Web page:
Our collaborators may not keep our confidential information to themselves, which can lead to loss of our right to seek patent protection and loss of trade secrets, and expensive legal fights; and
          Collaborative associations can damage a company’s reputation if they go awry and, thus, by association or otherwise, the scientific or medical community may develop a negative view of us.

     We cannot guarantee that any of the results from these collaborations will be fruitful. We also cannot tell you that we will be able to continue to collaborate with individuals and institutions that will further our work, or that we will be able to do so under terms that are not too restrictive. If we are not able to maintain or develop new collaborative relationships, then it is likely the


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research pace will slow down and it will take longer to identify and commercialize new products, or new indications for our existing products.

We Could Be Substantially Damaged If Physicians And Hospitals Performing Our Clinical Trials Do Not Adhere To Protocols Or Promises Made In Clinical Trial Agreements.

     Our company also works and has worked with a number of hospitals to perform clinical trials, primarily in oncology. We depend on these hospitals to recruit patients for the trials, to perform the trials according to our protocols, and to report the results in a thorough, accurate and consistent fashion. Although we have agreements with these hospitals, which govern what each party is to do with respect to the protocol, patient safety, and avoidance of conflict of interest, there are risks that the terms of the contracts will not be followed.

     For instance:

          Risk of Deviations from Protocol. The hospitals or the physicians working at the hospitals may not perform the trial correctly. Deviations from protocol may make the clinical data not useful and the trial could be essentially worthless.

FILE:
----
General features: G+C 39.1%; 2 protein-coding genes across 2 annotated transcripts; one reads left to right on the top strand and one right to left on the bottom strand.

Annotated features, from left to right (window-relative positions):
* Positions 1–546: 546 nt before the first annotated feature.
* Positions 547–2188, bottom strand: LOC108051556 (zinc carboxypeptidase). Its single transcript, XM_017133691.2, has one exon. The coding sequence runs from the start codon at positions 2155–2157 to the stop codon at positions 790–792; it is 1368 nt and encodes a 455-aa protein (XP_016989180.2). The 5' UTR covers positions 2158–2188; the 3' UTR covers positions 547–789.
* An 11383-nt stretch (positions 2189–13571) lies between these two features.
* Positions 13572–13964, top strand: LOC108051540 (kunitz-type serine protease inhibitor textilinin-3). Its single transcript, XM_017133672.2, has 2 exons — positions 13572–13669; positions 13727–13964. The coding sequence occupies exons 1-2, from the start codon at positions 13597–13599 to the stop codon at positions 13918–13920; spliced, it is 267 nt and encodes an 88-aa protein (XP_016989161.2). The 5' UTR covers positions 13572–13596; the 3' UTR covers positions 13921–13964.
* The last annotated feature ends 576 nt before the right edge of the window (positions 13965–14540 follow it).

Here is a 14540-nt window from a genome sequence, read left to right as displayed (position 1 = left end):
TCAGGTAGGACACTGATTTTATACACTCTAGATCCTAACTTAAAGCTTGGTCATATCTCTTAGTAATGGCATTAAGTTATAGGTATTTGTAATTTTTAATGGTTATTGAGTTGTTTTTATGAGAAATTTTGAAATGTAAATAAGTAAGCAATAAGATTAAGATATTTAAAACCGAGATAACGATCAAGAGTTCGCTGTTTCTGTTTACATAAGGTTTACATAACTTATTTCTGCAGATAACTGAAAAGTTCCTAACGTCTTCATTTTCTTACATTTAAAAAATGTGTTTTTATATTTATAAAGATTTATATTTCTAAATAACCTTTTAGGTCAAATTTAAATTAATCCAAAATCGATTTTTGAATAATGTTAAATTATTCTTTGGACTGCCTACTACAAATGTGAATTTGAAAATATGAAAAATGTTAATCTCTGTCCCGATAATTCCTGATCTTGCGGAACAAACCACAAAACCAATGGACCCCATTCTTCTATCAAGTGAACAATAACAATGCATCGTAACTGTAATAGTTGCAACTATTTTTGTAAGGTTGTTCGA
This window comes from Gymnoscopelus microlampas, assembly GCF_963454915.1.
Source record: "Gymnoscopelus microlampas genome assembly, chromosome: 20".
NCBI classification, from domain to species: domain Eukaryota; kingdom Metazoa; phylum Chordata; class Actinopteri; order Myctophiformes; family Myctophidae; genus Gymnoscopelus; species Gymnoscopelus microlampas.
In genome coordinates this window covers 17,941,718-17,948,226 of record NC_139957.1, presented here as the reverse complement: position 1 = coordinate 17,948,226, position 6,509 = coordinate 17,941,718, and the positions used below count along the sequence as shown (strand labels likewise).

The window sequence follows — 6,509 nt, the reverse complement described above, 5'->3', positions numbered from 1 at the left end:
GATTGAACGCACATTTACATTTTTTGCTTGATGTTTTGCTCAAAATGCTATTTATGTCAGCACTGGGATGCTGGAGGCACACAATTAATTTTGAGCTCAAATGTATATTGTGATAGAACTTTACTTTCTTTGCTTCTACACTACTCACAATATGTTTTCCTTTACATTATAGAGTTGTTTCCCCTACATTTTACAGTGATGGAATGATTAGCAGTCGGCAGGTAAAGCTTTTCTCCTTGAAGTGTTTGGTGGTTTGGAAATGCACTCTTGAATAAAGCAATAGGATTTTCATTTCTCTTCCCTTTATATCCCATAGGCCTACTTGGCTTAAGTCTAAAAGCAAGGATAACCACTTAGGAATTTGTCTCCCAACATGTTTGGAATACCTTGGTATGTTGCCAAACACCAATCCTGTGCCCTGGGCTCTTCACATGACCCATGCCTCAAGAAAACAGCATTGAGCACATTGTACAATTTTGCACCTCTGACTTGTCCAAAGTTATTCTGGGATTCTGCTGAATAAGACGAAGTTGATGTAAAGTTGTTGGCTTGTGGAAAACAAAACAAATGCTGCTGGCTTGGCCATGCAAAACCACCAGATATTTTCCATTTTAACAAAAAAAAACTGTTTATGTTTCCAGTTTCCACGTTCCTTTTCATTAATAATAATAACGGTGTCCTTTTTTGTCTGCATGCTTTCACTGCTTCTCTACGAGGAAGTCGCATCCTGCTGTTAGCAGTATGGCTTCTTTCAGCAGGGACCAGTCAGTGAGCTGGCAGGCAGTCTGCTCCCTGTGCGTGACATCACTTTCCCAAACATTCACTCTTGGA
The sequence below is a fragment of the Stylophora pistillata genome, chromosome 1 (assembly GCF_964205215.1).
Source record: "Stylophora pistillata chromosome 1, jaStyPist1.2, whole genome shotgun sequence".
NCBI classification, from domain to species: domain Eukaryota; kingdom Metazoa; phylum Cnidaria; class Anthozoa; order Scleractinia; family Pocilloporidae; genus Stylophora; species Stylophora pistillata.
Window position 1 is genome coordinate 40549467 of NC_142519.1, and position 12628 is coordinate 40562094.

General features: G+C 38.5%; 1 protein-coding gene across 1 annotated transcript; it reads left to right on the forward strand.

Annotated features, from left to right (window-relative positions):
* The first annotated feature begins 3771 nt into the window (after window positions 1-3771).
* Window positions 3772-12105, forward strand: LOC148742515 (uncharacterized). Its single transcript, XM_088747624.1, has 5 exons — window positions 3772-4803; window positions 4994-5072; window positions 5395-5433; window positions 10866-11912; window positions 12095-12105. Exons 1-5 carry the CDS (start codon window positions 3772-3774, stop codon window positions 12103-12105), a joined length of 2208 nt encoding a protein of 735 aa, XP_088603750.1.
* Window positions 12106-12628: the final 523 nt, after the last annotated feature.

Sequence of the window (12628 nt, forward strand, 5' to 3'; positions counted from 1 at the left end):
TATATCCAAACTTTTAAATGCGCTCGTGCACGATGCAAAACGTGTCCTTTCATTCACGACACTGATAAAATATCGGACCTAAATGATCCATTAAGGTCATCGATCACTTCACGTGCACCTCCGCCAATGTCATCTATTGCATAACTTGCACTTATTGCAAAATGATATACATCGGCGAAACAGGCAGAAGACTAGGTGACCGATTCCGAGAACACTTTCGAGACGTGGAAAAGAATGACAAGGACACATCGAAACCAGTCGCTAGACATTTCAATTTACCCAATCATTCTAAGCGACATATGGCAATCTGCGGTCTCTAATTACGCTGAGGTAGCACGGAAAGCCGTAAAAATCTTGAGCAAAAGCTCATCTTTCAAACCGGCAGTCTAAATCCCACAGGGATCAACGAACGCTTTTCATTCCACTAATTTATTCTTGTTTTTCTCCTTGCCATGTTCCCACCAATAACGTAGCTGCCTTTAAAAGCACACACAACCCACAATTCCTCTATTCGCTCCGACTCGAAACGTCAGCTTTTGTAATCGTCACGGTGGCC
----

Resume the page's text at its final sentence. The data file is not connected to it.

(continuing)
Risk of Improper Conflict of Interest. Physicians working on protocols may have an improper economic interest in our company, or other conflict of interest. When a physician has a personal stake in the success of the trial, such as can be inferred if the physician owns stock, or rights to purchase stock, of the trial sponsor, it can create suspicion that the trial results were improperly influenced by the physician’s interest in economic gain. Not only can this put the clinical trial results at risk, but it can also do serious damage to a company’s reputation.
          Risks Involving Patient Safety and Consent. Physicians and hospitals may fail to secure formal written consent as instructed or report adverse effects that arise during the trial in the proper manner, which could put patients at unnecessary risk. This increases our liability, affects the data, and can damage our reputation.

     If any of these events were to occur, then it could have a material adverse effect on our ability to receive regulatory authorization to sell our human-use equipment, not to mention on our reputation. Negative events that arise in the performance of clinical trials sponsored by biotechnology companies of our size and with limited cash reserves similar to ours have resulted in companies going out of business. While these risks are ever present, to date our contracted physicians and clinics have been successful in collecting significant data regarding the clinical protocols under which they have operated, and we are unaware of any conflicts of interest or improprieties regarding our protocols.

We Rely Heavily On Our Patents And Proprietary Rights To Attract Partnerships And Maintain Market Position.

     Another factor that will influence our success is the strength of our patent portfolio. Patents give the patent holder the right to prevent others from using its patented technology. If someone


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infringes upon the patented material of a patent holder, then the patent holder has the right to initiate legal proceedings against that person to protect the patented material. These proceedings, however, can be lengthy and costly. We are in the process of performing an ongoing review of our patent portfolio to confirm that our key technologies are adequately protected. If we determine that any of our patents require either additional disclosures or revisions to existing information, we may ask that such patents be reexamined or reissued, as applicable, by the United States patent office.